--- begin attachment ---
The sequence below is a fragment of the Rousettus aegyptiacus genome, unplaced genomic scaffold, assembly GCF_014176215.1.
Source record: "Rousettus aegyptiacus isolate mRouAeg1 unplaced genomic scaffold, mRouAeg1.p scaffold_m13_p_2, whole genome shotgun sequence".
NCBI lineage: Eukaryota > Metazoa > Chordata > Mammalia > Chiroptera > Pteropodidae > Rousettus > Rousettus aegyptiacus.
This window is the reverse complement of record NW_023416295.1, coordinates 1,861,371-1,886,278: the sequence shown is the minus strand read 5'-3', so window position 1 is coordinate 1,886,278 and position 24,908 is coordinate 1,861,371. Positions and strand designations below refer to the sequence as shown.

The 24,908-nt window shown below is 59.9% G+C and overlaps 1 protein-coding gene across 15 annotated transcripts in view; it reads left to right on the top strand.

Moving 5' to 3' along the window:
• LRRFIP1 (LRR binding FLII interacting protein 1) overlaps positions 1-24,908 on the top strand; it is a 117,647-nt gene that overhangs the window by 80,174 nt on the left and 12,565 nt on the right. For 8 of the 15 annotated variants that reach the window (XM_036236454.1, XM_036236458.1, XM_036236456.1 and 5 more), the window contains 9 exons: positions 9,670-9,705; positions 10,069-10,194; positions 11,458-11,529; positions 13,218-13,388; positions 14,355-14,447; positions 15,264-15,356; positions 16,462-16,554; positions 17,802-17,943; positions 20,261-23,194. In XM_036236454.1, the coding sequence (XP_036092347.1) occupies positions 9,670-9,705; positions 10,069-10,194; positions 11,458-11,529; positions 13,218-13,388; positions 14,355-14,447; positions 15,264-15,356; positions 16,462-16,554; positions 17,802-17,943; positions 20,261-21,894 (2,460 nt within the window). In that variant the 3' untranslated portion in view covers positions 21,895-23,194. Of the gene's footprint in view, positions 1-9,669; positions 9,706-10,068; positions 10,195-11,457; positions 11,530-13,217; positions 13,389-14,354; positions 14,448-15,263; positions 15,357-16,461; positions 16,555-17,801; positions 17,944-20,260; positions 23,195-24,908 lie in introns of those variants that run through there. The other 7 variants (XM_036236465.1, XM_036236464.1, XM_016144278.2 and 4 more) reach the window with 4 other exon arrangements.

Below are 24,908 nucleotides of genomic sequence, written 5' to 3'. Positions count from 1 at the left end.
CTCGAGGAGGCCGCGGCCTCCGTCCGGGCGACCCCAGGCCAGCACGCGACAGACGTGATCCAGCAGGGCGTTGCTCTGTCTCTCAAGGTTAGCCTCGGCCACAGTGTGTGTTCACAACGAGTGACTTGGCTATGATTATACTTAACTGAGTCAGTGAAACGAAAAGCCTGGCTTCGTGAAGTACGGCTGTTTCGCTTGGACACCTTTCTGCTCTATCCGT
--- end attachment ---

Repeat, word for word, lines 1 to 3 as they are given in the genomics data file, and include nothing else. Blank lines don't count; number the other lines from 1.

The sequence below is a fragment of the Rousettus aegyptiacus genome, unplaced genomic scaffold, assembly GCF_014176215.1.
Source record: "Rousettus aegyptiacus isolate mRouAeg1 unplaced genomic scaffold, mRouAeg1.p scaffold_m13_p_2, whole genome shotgun sequence".
NCBI lineage: Eukaryota > Metazoa > Chordata > Mammalia > Chiroptera > Pteropodidae > Rousettus > Rousettus aegyptiacus.